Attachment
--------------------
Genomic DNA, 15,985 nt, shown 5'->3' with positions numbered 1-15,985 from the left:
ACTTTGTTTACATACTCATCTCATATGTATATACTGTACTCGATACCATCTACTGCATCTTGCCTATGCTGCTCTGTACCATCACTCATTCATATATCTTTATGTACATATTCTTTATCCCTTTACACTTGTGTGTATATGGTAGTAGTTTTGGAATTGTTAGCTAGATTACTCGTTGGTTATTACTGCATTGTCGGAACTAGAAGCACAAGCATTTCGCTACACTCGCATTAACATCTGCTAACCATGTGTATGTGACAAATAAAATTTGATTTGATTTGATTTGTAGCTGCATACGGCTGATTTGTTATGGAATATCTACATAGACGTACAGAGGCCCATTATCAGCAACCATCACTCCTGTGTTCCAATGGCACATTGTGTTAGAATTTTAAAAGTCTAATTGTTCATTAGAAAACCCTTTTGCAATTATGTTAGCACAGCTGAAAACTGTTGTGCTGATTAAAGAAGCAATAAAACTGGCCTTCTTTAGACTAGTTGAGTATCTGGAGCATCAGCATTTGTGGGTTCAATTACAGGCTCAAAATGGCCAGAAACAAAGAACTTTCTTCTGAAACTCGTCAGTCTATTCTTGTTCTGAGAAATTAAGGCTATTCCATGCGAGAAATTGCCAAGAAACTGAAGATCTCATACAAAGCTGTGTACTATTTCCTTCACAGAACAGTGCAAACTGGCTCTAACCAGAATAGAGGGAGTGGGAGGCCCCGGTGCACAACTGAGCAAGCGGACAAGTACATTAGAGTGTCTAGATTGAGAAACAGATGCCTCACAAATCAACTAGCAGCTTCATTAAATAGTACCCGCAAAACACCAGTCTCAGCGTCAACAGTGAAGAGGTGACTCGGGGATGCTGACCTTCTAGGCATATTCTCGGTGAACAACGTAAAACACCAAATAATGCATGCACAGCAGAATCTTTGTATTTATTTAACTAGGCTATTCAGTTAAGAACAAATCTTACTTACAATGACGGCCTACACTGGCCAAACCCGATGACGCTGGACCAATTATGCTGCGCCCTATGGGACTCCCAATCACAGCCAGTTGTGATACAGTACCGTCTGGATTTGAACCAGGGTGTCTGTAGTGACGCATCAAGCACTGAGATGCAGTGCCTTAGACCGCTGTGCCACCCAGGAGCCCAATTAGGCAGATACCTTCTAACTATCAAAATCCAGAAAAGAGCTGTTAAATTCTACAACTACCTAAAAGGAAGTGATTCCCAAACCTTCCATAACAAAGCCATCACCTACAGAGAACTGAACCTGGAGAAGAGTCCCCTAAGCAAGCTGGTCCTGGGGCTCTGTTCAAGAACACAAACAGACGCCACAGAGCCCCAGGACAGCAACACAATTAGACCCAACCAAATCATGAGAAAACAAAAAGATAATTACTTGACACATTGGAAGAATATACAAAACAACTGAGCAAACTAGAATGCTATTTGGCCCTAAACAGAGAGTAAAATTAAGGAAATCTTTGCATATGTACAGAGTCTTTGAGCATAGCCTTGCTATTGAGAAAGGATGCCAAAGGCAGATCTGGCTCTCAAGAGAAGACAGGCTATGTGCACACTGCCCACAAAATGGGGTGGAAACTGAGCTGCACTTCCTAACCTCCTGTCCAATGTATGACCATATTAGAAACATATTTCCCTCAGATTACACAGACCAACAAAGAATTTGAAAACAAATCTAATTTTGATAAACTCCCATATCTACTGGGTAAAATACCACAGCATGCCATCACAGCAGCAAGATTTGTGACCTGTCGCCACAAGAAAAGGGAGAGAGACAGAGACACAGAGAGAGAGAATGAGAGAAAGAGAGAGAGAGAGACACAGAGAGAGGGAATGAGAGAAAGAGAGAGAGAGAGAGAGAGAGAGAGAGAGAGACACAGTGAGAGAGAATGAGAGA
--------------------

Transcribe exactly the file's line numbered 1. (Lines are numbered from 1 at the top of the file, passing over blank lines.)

Genomic DNA, 15,985 nt, shown 5'->3' with positions numbered 1-15,985 from the left: